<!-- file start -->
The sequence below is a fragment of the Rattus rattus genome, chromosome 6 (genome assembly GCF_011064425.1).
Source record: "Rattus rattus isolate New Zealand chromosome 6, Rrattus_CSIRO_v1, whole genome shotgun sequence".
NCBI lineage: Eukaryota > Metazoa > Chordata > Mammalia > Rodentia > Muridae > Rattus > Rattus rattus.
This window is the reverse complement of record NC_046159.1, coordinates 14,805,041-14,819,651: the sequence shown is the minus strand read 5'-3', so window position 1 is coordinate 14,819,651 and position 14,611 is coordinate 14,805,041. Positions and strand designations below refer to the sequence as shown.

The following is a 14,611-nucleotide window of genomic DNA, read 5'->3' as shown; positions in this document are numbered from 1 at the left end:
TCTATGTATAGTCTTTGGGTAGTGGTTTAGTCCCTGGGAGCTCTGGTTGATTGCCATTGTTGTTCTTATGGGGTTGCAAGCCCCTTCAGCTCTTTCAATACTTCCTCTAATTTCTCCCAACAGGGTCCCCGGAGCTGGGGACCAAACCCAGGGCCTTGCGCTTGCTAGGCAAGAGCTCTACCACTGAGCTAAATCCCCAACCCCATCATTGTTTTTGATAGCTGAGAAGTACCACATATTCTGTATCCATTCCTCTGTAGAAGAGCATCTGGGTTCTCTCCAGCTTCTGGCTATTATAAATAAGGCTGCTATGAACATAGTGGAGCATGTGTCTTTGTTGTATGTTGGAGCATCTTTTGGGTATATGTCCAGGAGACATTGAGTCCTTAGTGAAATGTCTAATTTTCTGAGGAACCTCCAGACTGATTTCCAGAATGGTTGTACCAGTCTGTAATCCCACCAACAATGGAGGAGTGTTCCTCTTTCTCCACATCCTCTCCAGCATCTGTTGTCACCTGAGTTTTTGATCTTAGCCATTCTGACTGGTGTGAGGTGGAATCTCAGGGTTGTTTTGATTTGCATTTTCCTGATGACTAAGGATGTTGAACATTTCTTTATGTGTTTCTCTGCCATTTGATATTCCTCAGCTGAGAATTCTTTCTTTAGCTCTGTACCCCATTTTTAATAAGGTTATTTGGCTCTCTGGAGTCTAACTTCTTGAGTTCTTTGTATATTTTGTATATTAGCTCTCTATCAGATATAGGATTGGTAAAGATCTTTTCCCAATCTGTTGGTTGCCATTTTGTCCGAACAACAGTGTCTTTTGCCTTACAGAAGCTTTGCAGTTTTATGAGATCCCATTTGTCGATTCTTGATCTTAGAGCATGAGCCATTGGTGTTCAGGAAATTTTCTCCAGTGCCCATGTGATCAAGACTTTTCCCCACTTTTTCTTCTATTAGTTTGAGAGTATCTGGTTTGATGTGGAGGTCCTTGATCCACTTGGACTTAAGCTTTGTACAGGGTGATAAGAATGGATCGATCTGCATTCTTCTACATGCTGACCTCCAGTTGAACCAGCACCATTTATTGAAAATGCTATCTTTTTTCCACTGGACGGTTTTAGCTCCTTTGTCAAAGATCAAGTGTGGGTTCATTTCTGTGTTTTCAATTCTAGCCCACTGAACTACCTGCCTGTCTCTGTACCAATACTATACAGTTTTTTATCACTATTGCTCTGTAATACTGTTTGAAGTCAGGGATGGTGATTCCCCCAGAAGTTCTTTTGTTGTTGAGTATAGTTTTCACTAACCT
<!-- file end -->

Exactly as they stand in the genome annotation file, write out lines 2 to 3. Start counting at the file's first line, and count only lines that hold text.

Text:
Source record: "Rattus rattus isolate New Zealand chromosome 6, Rrattus_CSIRO_v1, whole genome shotgun sequence".
NCBI lineage: Eukaryota > Metazoa > Chordata > Mammalia > Rodentia > Muridae > Rattus > Rattus rattus.